Perimeter of a rectangle

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Perimeter of a rectangle.png
Interactive GeoGebra investigation that allows children (age 6-10) to explore an element of mathematics for themselves.

Lesson idea. Geogebra has been used to create a simple interactive applet. The applet and guidance notes on how to use it with students are included with the resource.

Resource details
Title Perimeter of a rectangle.
Topic Visualisation


Format / structure

Embedded GeoGebra applet and guidance notes.

Subject
Age of students / grade


Related ORBIT Wiki Resources

This activity is a result of the 2013 ORBIT/GeoGebra Competition that asked entrants to create an open-ended activity that supports interactive teaching and active learning for the 6-10 age range.

The following related applet by the same author is for use with secondary school students:

Files and resources to view and download
Acknowledgement

Irina Boyadzhiev




Please install Java to use this page.

Guidance notes


I. Overview

The goal of this applet is to introduce a very young learner to the concept of a perimeter, and in particular, the perimeter of a rectangle. A rectangle can be brought to the number line and rolled there by dragging the slider. The opposite sides, pained in two different colors leave a trace on the number line as the rectangle comes in contact with it. The dimensions of the rectangle can be changed by dragging the upper corners in the direction of the arrows. The dimensions are restricted to whole numbers.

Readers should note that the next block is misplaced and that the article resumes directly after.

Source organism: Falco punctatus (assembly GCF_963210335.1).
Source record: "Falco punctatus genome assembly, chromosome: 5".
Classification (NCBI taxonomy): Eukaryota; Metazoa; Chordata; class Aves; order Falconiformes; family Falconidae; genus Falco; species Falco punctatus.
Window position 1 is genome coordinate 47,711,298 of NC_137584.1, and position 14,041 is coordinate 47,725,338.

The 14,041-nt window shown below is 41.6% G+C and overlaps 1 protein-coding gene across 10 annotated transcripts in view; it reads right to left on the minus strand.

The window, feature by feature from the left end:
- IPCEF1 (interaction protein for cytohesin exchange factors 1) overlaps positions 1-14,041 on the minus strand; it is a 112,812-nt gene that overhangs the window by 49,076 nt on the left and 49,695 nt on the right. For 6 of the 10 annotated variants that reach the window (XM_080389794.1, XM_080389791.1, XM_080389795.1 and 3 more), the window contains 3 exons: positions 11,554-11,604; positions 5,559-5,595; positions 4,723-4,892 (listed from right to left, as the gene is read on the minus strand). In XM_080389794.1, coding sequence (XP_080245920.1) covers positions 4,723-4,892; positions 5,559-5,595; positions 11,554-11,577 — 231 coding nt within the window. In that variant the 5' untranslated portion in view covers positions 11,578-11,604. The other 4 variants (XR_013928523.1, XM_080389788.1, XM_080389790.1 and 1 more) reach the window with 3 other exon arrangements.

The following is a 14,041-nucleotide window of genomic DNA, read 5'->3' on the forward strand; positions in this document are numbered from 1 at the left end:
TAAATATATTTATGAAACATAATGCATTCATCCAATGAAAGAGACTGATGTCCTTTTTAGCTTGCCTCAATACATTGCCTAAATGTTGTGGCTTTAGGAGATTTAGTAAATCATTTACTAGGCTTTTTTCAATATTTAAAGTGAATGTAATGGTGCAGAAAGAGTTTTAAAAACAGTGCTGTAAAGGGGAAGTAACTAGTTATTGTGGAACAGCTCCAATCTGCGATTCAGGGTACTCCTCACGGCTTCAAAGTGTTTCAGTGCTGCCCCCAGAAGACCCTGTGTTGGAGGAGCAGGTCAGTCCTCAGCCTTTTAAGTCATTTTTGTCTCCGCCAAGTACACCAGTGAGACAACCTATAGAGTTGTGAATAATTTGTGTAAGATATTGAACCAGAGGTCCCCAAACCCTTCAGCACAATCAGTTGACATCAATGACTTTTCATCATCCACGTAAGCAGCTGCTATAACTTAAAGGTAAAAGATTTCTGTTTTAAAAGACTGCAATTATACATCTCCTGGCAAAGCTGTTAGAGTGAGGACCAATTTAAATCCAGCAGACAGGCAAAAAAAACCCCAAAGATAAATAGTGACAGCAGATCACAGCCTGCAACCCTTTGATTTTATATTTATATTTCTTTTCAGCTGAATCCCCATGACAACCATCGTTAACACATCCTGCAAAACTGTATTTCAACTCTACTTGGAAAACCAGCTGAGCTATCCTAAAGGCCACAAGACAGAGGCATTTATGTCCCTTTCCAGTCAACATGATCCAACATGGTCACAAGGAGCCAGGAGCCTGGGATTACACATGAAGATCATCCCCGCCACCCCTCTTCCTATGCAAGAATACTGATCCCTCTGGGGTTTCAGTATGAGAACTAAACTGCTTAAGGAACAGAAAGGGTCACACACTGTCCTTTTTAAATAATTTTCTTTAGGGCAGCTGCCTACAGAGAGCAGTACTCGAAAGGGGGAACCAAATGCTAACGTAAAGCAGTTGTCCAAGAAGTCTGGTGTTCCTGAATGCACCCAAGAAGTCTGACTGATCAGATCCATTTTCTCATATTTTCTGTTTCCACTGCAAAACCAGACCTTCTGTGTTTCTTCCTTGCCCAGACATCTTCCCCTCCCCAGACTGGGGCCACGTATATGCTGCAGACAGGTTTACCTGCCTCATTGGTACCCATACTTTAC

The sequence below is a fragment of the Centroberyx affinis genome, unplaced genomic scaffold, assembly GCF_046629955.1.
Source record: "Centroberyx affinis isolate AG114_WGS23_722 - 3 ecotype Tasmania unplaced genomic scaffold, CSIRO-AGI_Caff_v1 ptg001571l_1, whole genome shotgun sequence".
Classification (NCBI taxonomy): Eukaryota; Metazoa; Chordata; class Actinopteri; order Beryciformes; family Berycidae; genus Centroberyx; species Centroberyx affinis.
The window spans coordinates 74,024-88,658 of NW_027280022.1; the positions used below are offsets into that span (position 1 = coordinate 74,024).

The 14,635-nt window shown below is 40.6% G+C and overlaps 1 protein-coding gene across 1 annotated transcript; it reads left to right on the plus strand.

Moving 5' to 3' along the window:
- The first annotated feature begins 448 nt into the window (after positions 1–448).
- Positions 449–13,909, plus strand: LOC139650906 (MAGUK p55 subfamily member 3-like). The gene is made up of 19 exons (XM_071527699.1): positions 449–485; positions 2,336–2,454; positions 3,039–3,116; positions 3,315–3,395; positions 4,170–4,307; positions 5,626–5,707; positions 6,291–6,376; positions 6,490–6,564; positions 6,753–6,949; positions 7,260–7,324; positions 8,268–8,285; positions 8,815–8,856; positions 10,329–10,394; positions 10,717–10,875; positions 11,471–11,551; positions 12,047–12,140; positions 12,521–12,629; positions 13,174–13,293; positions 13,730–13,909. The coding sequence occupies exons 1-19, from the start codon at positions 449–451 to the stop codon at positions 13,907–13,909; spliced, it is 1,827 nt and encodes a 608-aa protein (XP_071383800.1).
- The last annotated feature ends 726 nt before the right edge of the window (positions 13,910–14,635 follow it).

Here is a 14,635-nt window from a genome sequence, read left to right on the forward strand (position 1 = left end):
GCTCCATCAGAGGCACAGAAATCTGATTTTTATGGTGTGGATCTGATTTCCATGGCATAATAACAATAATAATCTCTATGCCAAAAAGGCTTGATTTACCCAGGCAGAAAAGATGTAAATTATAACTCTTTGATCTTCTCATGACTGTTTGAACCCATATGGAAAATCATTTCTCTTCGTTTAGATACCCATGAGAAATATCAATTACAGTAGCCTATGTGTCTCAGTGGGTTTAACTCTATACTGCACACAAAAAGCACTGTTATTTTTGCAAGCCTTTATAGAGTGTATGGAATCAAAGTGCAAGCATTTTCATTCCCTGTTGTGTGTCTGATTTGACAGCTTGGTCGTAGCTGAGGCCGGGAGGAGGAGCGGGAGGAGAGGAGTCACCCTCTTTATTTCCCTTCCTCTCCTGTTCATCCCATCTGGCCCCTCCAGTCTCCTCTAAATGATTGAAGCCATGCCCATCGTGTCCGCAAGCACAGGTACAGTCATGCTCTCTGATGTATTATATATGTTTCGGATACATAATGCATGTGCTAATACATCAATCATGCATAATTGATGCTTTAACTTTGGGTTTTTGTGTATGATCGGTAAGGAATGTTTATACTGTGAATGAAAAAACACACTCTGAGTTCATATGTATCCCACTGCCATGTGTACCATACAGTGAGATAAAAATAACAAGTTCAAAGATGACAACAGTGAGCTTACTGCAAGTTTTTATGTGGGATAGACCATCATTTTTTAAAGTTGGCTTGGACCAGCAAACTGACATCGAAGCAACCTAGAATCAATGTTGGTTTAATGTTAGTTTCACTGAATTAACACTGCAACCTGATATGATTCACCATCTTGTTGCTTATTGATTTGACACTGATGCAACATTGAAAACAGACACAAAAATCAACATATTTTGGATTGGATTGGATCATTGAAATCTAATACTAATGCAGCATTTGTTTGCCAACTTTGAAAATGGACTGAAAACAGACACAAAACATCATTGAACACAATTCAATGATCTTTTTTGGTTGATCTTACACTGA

II. Suggested activities and learning outcomes

1. Construct several rectangles with different dimensions, roll them and measure their perimeters. The students should see a pattern using the different colors. With some repetitions they should be able to come up with a rule for finding the perimeter.

2. Make all sides the same length. Will the same rule work? Can we come up with a special rule in this case? Construct several squares and test the new rule.

3. Construct two different rectangles with the same perimeter, for example 10. Repeat this for other perimeters – 12 , 15 etc.

4. A challenge question – count the number of squares enclosed by the rectangles in the previous activity. Objective: Rectangle with equal perimeters don't necessarily have the same area.

5. A challenge question – if the width of the rectangle is 2 and the perimeter is 12,what is the length? The students can try several possible sides and check the perimeter before they come up with a rule for finding the side.


III. Learning objectives

  • Introduce the concept of a perimeter of a rectangle and discover a rule for finding the perimeter (activity 1).
  • General-to-special case (activity 2).
  • Different rectangles can have the same perimeter (activity 3).


IV. Underlying pedagogical/teaching approach or rationale

This applet creates a well controlled environment for a young student to experiment and learn. The intention is to create a lasting understanding of what the perimeter of a rectangle is by allowing the student to construct and manipulate it. The perimeter is associated with a very concrete action, the use of different colors and a movement.